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Fill Fill Fill Fill Fill Fill Fill Review: Comic Aftermath of A Breakup

Joni (Sarah Chalfie) right before she gets dumped by her rock star boyfriend Noah (Roland Lane). (She thinks he is about to propose.)

Joni (Sarah Chalfie) right before she gets dumped by her rock star boyfriend Noah (Roland Lane). She thinks he is about to propose.

Joni’s rock star boyfriend Noah breaks up with her on stage in front of an arena full of his fans at the beginning of “Fill Fill Fill Fill Fill Fill Fill,” an often fun, over-the-top comedy by Steph Del Rosso at the Flea Theatre about the wincing aftermath of the breakup. The title is meant to describe what Joni tries to do after being dumped – fill the sudden holes in her life.

Joni tries a threesome:
Joseph Huffman, Sarah Chalfie (center), Valeria A. Avina

Joni (standout Sarah Chalfie) subjects herself to a barrage of bad advice from friends and professionals (“It’s probably a good idea to get a new style”/”Get a new wardrobe”/”Get a new face”) , imagines in an instant an entire life of love with a waiter, experiments with a couple who want a threesome, waxes nostalgic for her boyfriend-free past with her oldest friend whom she essentially abandoned when she became part of a couple.
Much of this is clever, amusing and appropriately cringeworthy, albeit directed by Marina McClure with unvaried exaggerated energy using an eight-member cast selected from the Flea’s resident company of young actors, The Bats. If the dialogue and scenarios are heightened for comic effect, they often reflect something deeply recognizable.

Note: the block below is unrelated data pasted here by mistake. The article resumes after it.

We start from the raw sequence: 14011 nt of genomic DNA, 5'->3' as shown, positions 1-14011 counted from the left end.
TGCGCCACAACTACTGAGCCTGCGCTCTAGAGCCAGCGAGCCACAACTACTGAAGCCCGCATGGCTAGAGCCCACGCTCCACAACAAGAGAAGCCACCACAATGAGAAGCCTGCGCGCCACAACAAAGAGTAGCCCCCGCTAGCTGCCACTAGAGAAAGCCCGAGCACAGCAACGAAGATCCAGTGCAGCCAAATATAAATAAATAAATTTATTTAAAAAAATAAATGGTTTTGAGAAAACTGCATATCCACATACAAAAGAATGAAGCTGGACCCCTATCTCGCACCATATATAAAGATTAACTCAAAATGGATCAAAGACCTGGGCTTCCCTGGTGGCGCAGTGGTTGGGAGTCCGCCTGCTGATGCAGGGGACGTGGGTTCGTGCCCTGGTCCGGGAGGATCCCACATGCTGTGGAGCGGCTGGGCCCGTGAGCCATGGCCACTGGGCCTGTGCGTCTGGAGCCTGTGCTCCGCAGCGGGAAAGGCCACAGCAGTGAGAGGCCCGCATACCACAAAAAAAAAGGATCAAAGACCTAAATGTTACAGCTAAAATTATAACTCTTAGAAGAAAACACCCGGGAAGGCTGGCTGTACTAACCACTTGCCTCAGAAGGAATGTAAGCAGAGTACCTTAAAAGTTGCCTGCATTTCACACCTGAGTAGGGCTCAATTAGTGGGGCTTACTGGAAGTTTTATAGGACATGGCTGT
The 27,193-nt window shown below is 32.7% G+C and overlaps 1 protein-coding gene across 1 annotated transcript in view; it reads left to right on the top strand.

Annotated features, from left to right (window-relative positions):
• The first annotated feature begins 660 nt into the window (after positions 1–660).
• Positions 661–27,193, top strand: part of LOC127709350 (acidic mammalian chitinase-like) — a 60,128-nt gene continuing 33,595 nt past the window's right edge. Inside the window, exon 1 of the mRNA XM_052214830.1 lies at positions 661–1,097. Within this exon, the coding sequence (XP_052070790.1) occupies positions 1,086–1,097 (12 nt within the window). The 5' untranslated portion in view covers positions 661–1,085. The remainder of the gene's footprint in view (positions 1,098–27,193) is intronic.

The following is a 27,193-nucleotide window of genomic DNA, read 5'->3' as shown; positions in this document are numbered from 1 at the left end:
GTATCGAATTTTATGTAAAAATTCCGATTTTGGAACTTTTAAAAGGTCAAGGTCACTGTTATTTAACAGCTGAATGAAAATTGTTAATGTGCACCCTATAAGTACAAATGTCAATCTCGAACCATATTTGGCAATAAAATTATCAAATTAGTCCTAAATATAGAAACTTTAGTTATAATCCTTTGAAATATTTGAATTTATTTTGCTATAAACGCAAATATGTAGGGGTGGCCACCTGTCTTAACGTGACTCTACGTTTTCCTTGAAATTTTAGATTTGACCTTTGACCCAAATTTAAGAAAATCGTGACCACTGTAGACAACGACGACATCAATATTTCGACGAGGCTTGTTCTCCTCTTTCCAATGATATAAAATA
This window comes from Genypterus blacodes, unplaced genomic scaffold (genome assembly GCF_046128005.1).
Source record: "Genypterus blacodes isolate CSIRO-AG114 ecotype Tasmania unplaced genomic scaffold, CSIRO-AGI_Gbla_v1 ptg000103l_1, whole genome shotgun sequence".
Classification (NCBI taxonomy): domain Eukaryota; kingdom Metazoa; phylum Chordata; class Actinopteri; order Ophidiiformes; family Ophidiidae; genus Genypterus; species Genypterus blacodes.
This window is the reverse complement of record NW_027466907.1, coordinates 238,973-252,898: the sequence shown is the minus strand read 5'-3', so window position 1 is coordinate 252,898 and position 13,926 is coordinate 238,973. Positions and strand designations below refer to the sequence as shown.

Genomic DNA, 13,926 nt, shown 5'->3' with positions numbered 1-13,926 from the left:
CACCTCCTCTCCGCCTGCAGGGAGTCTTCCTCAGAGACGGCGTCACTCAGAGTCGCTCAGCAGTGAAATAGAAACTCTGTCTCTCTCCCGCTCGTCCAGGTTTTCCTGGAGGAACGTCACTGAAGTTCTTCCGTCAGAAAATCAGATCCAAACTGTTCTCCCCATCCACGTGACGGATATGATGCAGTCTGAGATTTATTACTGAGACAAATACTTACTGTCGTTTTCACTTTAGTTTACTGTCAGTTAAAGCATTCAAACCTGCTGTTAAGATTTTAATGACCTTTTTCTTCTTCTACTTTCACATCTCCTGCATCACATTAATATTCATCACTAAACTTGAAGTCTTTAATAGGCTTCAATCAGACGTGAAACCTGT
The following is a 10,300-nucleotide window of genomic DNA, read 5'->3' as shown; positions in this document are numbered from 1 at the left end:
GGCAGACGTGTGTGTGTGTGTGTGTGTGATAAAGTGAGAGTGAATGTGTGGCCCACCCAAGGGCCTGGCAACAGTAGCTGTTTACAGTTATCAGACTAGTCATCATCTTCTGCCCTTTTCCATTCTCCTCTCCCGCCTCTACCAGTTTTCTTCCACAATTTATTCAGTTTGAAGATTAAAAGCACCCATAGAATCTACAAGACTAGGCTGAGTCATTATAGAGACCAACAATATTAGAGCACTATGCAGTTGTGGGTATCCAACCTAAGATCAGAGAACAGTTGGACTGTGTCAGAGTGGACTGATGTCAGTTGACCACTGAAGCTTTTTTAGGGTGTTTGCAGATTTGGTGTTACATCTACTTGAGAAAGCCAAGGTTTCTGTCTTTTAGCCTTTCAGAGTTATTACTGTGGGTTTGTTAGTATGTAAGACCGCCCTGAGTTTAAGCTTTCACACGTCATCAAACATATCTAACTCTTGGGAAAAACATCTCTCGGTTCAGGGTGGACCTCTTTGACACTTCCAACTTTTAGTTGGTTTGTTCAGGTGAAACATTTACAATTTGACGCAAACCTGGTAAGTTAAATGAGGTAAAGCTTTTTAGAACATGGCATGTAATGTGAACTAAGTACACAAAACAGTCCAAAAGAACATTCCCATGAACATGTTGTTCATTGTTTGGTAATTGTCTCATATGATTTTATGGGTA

“I need to erase the Relationship Quadrant of my life,” the rock star Noah ( Roland Lane) tells Joni cryptically, and then explains: “I don’t see you in my future.” A few moments later:
Noah: I want to see other people.
Joni: I thought you were erasing the “relationship quadrant”
Noah: Well those were just words.

That he has called her up on stage during his concert to tell her he is dumping her is a spot-on metaphor: Doesn’t every breakup feel like such a public humiliation?

“Fill Fill Fill Fill Fill Fill Fill” slips in its originality and verve in the last few scenes. The first of these presents Joni as a contestant on a game show called The Perfect Woman. Even if it said anything new about the impossible expectations that men impose on women, do we really need yet another parody of a game show? Game shows are often self-parodies to begin with. Then Noah makes a reappearance, and is so much more of an irredeemable jerk than he was even in the breakup scene, without the comic spin, that the audience might mentally exit what’s happening on stage and start speculating about the playwright; is there somebody specific on whom she is exacting this revenge? Finally, Joni has a conversation with her younger self, a child who is so implausibly wise and stable, while the adult Joni is so clueless and foolish, that you feel the urge to shout out: Hey, Joni, stop beating yourself up; you haven’t turned out that bad.
In the lobby of The Flea is a bulletin board full of Post-It notes filled out by audience members about their worst break-up experiences. Some are weird, some sad, some infuriating – all point to an audience who might look to “Fill Fill Fill Fill Fill Fill Fill” to help replace the holes left by heartbreak with a little laughter.

Joni as a gameshow contestant
Front row: Sarah Chalfie and Jonathan Ryan
Back row: Ben Schrager, Monique St. Cyr, Valeria A. Avina, Joseph Huffman

Fill Fill Fill Fill Fill Fill Fill is on  stage at the Flea Theater through February 25, 2018

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About New York Theater
Jonathan Mandell is a 3rd generation NYC journalist, who sees shows, reads plays, writes reviews and sometimes talks with people.

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